Immigrant themes resonate in 'Fiddler on the Roof' at the Bushnell

Bartlett Sher is known for finding strong thematic connections between the stories from classic Broadway musicals and the world as it is today. He does this subtly, without hitting audiences over the head. He respects what made the shows popular in the first place. He maintains a balance between entertainment and enlightenment.

In the case of “Fiddler on the Roof,” the director seized upon the immigrant experience.

In a recent phone interview, while on a break at tech rehearsals for his eagerly awaited Broadway production of “To Kill a Mockingbird,” Sher discusses the tour of “Fiddler on the Roof” coming to The Bushnell Nov. 6 to 11. Hartford is just the fourth stop on the tour. The production is based on Sher’s 50th anniversary Broadway revival of “Fiddler,” which ran in New York from November 2015 to December 2016 and bolstered the show’s status as one of the longest-running and most-revived musicals in Broadway history.

Based on short stories by the Yiddish writer Sholem Aleichem, “Fiddler on the Roof” concerns Tevye, a milkman in the small Jewish shtetl of Anatevka in Russia in the early years of the 20th century. Tevye’s comical and heartwarming squabbles with his family, including rebellious daughters who would rather marry for love rather than submit to the recommendations of a matchmaker, take place in the shadow of the Russian Revolution and the expulsion of Jews from the country.

“I was interested in how it relates to the immigrant and refugee crises,” Sher says. “The villagers of Anatevka are forced to flee their homes. The difference between a refugee and an immigrant is that the refugee has no choice.

“We were doing this [on Broadway] at the time of the Syrian crisis, but of course these crises are happening all over the world.”

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Sher also makes a connection to the Pittsburgh synagogue shooting Oct. 27: the Hebrew Immigrant Aid Society, targeted in posts by the shooter, was founded in 1881 and helped resettle victims of the Russian pogroms similar to the characters in “Fiddler.”

“The show was in Philadelphia just last week,” Sher says. “The cast is really shaken up.”

“’Fiddler on the Roof” was the first essentially Jewish show,” Sher says. “It had a huge impact in 1964.”

The musical originally starred Zero Mostel, a boisterous larger-than-life performer who won a Tony for a portrayal of Tevye that was often at odds with how the show’s creators saw the character.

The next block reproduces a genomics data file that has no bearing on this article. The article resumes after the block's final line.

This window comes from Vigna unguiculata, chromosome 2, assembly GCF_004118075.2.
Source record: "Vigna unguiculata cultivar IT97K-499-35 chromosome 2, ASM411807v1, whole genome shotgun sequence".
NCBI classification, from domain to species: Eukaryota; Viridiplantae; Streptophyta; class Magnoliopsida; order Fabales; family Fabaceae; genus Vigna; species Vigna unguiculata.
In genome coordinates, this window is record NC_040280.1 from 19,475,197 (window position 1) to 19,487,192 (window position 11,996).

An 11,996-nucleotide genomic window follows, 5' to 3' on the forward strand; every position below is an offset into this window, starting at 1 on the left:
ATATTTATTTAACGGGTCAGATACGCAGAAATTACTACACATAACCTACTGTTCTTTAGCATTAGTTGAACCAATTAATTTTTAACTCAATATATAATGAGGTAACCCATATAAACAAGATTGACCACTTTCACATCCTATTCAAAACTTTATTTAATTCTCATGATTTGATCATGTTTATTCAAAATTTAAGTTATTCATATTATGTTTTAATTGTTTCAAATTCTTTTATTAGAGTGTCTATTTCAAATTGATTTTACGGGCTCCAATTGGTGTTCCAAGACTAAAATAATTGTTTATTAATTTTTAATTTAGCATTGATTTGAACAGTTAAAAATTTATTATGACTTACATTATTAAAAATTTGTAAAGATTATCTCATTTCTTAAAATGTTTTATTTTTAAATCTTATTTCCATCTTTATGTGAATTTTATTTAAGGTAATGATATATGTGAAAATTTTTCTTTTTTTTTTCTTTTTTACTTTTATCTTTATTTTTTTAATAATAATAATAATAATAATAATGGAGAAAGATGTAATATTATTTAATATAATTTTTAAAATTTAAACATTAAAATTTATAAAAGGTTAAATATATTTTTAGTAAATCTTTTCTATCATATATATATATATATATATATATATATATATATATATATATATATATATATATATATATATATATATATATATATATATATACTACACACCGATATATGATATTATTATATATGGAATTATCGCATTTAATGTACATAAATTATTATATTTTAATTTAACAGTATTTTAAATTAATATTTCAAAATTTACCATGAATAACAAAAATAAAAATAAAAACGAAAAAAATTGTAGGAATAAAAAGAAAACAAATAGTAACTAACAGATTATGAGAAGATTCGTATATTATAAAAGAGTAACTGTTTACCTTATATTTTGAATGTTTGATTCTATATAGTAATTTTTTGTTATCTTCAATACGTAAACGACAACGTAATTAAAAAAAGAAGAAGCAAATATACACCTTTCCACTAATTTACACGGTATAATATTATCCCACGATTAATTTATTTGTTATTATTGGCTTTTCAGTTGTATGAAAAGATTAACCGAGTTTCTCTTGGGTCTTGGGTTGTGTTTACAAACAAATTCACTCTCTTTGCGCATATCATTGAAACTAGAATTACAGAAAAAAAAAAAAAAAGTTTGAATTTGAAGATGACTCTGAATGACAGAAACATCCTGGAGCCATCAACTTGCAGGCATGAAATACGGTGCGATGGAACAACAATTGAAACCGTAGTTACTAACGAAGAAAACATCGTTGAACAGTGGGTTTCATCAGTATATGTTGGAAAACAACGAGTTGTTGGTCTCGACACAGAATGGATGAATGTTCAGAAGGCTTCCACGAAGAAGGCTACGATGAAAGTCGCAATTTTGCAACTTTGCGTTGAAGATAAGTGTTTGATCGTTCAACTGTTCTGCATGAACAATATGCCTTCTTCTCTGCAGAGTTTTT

“When Herschel Bernardi took over,” Sher suggests, “it changed.” The Israeli actor Topol starred in the 1971 film version. Other famous Tevyes have included Theo Bikel (who visited Connecticut on numerous tours), Harvey Fierstein, Alfred Molina, Luther Adler and Leonard Nimoy.

For his Broadway revival, Sher cast Danny Burstein, an accomplished character actor who finally got his chance to star in a major Broadway musical. On the tour, Tevye is played by Yehezkel Lazarov, an Israeli actor who has also distinguished himself as a director, filmmaker, choreographer and visual artist. Sher, who helped cast the tour and attended some of its rehearsals, says it skews very closely to the Broadway production.

“It’s very much our show. Our Tevye brings a spiritual and powerful energy to it. He’s not that different from Danny.”

Sher’s recent revivals of “My Fair Lady” (still playing on Broadway) and “The King and I” (which visited The Bushnell on tour last year, and will be at New Haven’s Shubert theater in May) had to face how romantic relationships and respect for cultural differences have changed since those shows were written. While he says “Fiddler” has similar “issues regarding marriage and parental authority, it’s more about being authentic to the questions being asked at that time, about choices.

Early in his career, Sher was associate artistic director at Hartford Stage for three seasons in the mid-1990s. He directed two shows there: a fast-paced, rock-and-roll-fueled take on Joe Orton’s savage comedy “Loot” (featuring a skateboarding, pre-fame Justin Theroux) and a colorful new adaptation (by Constance Congdon) of Carlo Goldoni’s “The Servant of Two Masters.”

“I loved being in Hartford,” Sher recalls. “I loved working in that theater. I love a thrust stage more than a proscenium. I thought Mark Lamos, and before him Paul Weidner, created a great tradition of theater there. It was formative for me. I had a great time.”

Sher’s other experiences directing in Connecticut were with two Craig Lucas plays, “The Singing Forest” in 2004 and “Prayer for My Enemy” in 2007 at New Haven’s Long Wharf Theatre — also a thrust stage.

Now a habitué of Broadway, Sher has resisted being typed as just a musical-theater revivalist. He directed the premiere of the political drama “Oslo” and will also direct its planned film version. He's directed more than 20 Shakespeare plays, as well as operas and new plays. His current project is “To Kill a Mockingbird,” freshly adapted for the stage by Aaron Sorkin and currently in previews before its Broadway opening in mid-December.

FIDDLER ON THE ROOF — book by Joseph Stein, lyrics by Sheldon Harnick, music by Jerry Bock — runs Nov. 6 to 11 at The Bushnell, 166 Capitol Ave., Hartford. Performances are Tuesday through Thursday at 7:30 p.m.; Friday at 8 p.m.; Saturday at 2 and 8 p.m.; and Sunday at 1 and 6:30 p.m. Tickets are $23 to $113. 860-987-5900, bushnell.org

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